For 3 of 12 dogs, the initial (and only) balloon dilation procedure had no clinical effect; all 3 of these dogs were male, and the primary tumor site was the prostate in 2 and the urinary bladder neck in 1. The prostatic tumors in the 2 dogs (extraluminal in one dog and unclassified in the other) were firm in consistency, and the prostatic region of the urethra immediately reobstructed when the balloon was deflated. These dogs had moderate and severe obstruction at the time of the procedure and were subsequently treated with urethral stent and urethral catheter placement, respectively; the dog that had stent placement developed renal failure because of ureteral obstruction and died 12 days after stent placement, and the dog that had urethral catheterization was subsequently lost to follow-up at our facility. In the dog with the tumor at the neck of the bladder, the obstruction was mild, and the urethra appeared dilated on urethrography after the procedure; however, the dog continued to strain when urinating after the procedure. This dog had a large cystic prostate with some kinking of the urethra observed on ultrasonographic examination, but it was lost to follow-up 20 days after the procedure, and the cause for lack of clinical improvement could not be determined.

Complications observed following the first urethral balloon dilation included hematuria (n = 4) and urinary incontinence (1). These complications were noted in different patients. Dysuria was observed for 1 dog after the second procedure. These clinical signs spontaneously resolved within a few days after the procedure. The dog that developed signs consistent with disseminated intravascular coagulation and hemothorax had been returned to the hospital with a sudden onset of epistaxis 4 days after the balloon dilation procedure and died the following day. Whether the condition resulted from the dilation procedure could not be determined.

Discussion

Results of the present study revealed that clinical improvement was achieved by the urethral balloon dilation in 9 of 12 dogs with tumor-induced urethral obstruction. In dogs with extensive or multiple obstruction sites, the obstruction was successfully treated by performing the procedure twice (once for each lesion, or once for the proximal half and once for the distal half of extensive obstruction sites). The ability to treat an extensive portion of the urethra with the balloon dilation technique is especially advantageous, compared with urethral stent placement; such cases would have required multiple stents to achieve resolution of the obstruction,6 which can be cost-prohibitive and can cause permanent urinary incontinence in some patients.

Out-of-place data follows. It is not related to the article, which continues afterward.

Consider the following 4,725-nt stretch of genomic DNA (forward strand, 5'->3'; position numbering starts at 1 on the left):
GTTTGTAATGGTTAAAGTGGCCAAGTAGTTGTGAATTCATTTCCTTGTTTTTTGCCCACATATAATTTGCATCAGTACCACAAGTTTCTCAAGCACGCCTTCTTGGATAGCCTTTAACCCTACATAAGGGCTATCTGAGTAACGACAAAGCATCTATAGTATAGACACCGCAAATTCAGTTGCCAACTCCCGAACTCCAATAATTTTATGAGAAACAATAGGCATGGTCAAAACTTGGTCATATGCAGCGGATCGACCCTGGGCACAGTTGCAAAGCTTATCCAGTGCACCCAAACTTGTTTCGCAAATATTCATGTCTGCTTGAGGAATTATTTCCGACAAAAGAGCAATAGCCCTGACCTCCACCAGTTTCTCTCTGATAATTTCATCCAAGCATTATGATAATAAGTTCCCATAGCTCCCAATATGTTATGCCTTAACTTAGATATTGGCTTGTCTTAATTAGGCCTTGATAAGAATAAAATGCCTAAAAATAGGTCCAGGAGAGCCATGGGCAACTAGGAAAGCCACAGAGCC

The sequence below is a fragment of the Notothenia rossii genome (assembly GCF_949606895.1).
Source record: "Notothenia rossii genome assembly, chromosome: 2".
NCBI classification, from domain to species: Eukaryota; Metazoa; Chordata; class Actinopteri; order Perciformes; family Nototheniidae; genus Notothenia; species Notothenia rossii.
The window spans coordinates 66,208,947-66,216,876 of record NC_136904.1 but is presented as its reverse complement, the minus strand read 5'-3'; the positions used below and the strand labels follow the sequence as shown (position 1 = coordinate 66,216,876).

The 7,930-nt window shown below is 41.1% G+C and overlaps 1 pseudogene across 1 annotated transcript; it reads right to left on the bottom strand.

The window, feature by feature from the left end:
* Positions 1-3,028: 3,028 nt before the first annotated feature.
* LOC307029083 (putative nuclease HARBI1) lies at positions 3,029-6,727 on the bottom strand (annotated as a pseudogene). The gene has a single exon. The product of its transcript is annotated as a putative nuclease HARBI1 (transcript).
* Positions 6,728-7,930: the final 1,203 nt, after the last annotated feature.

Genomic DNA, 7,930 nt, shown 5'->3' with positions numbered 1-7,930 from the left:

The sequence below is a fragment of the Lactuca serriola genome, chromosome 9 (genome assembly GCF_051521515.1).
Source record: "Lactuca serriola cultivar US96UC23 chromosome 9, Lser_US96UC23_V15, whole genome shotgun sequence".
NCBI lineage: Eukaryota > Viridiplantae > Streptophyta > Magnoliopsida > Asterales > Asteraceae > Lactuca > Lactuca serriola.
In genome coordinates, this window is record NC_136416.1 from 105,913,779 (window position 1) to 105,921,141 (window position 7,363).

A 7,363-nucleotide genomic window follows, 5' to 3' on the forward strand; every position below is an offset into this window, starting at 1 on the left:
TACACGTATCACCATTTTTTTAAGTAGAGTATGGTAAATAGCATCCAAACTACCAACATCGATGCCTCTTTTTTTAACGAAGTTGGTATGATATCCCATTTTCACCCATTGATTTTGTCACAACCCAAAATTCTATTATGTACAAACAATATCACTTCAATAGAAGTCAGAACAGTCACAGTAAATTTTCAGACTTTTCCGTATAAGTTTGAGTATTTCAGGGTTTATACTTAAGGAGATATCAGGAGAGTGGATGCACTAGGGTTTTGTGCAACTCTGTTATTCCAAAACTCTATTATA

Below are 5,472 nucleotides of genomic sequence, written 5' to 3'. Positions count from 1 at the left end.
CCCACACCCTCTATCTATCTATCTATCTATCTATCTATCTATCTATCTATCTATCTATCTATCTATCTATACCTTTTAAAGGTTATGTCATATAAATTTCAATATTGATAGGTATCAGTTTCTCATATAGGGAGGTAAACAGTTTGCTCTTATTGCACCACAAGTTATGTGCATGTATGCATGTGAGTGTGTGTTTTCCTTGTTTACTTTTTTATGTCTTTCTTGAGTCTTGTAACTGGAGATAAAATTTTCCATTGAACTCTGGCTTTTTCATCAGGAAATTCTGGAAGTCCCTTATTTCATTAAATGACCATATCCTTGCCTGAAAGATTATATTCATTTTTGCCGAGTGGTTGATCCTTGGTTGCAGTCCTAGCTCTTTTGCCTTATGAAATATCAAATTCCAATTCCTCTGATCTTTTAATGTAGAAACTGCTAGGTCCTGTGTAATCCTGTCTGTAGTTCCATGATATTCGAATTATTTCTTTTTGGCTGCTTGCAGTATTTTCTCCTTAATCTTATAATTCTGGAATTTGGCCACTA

We considered the duration of effect obtained by the balloon dilation in the present study sufficient for palliative treatment. Nine of 12 dogs had partial (n = 1) or complete (8) resolution of urinary obstruction after 1 dilation procedure, and these dogs were able to urinate without other interventions for a median of 84 days. In previous studies6,7 on treatment with urethral stents in dogs that had urethral obstruction secondary to urothelial carcinoma, the median survival time after stent placement was 78 days. In addition, 28 of 39 (72%) dogs in 1 study6 were eventually euthanized because of perceived decreases in quality of life attributed to causes other than urethral reobstruction, including anorexia, vomiting, and lethargy. These results indicate that median survival time after relieving urethral obstruction is relatively short when the condition is caused by a malignant tumor. Thus, it is important to maintain the patency of the urethra even in the short term to help maintain a dog's quality of life.

Although the technique used in this study successfully alleviated urethral obstruction in many dogs, the optimal dilation pressure and dilation time were not determined. In previous reports9,11,12 of urethral balloon dilation in dogs, dilation performed for a few seconds to 5 minutes resulted in expansion of the lumen in the affected region to approximate the inner diameter of the normal (unaffected) urethra. Recommended pressure for the urethral dilation in human patients varies, depending on the type of catheter used; however, the authors of 1 study8 reported that dilation for 5 minutes had better results than did dilation for 3 minutes. In the present study, all balloon dilations were performed with the manufacturer-recommended pressure for use with human patients (equivalent to 7,600 mm Hg) for 5 minutes except that in 1 case a higher pressure (equivalent to 11,400 mm Hg) was applied for 5 minutes. Future prospective studies are needed to optimize the conditions of urethral dilation in dogs.